Google pays higher salaries to men than more-experienced women: suit

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File photo: The Google logo is pictured atop an office building in Irvine, California, U.S. August 7, 2017. (REUTERS/Mike Blake)

A former Google employee claims the tech giant has been paying women who work in the company’s child day care center far less than their male counterparts — even though they have more experience.

Heidi Lamar, 31, filed a complaint this week in San Francisco alleging that she and countless others had been granted lower starting salaries than at least two men in the same position, the Guardian reports.

 

Google employed roughly 147 women and three men as preschool teachers from 2013 to 2017, according to Lamar.

During that time, she says nearly all of the female teachers were paid less than at least two of the males.

“I didn’t want to work for a company that I can’t trust, that makes me feel like my values of gender equality are being compromised,” Lamar told the Guardian, explaining why she quit in 2017 and eventually filed the complaint.

“I was definitely very excited to work at Google,” she said. “I found the environment and the educators and everyone I met there to be really inspiring.”

Lamar said she quickly learned, though, that sometimes things aren’t really as good as they seem, especially at Google.

In March 2017, she found out from a male colleague that she had been making 13 percent less than him — despite her having two more years of experience in similar jobs and a master’s in teaching.

“The biggest difference was that he’s a man,” Lamar explained.

Her male co-worker had been offered $21 per hour to work as a Level 2 teacher, according to the complaint. She was given $18.51 as a Level 1.

“My first reaction was to immediately feel angry and insulted,” Lamar said, noting how she brought her concerns first to a supervisor and then human resources.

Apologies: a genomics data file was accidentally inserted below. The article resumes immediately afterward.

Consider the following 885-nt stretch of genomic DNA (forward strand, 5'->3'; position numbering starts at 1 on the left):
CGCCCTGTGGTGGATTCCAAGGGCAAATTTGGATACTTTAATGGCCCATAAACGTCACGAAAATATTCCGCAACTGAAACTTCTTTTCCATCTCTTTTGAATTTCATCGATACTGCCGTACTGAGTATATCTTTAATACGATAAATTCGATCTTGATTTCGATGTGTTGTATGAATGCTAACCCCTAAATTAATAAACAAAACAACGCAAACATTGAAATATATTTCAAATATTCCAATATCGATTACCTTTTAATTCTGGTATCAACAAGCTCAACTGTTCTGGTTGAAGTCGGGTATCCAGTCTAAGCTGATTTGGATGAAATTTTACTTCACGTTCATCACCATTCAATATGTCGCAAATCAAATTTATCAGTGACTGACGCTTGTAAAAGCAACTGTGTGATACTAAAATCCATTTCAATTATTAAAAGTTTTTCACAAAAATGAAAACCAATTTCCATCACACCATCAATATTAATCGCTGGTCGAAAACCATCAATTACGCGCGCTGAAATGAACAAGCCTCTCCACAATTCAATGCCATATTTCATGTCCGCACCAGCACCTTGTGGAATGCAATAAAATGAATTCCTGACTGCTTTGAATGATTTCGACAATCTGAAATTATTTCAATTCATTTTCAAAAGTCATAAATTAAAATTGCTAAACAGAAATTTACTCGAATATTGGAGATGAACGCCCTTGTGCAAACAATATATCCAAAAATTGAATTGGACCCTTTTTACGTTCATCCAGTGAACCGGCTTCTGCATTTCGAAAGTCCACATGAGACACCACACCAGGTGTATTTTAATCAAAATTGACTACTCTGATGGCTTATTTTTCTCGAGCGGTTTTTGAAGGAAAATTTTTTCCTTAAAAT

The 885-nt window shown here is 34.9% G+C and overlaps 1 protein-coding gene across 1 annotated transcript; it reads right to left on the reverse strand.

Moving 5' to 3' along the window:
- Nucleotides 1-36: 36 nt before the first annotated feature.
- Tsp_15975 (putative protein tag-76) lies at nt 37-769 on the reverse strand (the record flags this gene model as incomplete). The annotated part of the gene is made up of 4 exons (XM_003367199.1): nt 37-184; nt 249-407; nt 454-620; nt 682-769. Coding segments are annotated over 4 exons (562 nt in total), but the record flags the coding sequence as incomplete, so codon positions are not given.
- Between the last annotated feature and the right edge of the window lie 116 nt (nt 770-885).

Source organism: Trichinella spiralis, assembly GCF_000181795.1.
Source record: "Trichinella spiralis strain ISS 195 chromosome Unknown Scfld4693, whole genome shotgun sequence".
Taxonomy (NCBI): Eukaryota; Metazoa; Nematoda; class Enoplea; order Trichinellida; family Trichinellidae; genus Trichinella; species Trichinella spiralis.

“We deserve to make livable wages.”

Lamar’s higher-ups told her that there was no bias in their hiring practices and claimed that some people get paid more due to their performance in their job interview. So she decided to resign.

“It was very, very sad to leave,” Lamar said.

The former teacher is now one of several women who have teamed up as part of a class-action lawsuit against Google — accusing the company of gender-based pay discrimination.

The suit was filed back in September following an investigation by the US Department of Labor, which later sued Google for pay records, alleging “extreme” pay discrimination.

In response to Lamar’s claims and the Guardian’s story, company spokeswoman Gina Scigliano released a statement, saying: “We work really hard to create a great workplace for everyone, and to give everyone the chance to thrive here. Job levels and promotions are determined through rigorous hiring and promotion committees, and must pass multiple levels of review, including checks to make sure there is no bias in these decisions.”

Google did not, however, respond to the Guardian’s request for data on its hiring practices of teachers.

“It feels really scary to speak up,” Lamar said. “But I do it for the women I work with and the women who are still at Google.”

This story originally appeared in the New York Post.

 

 

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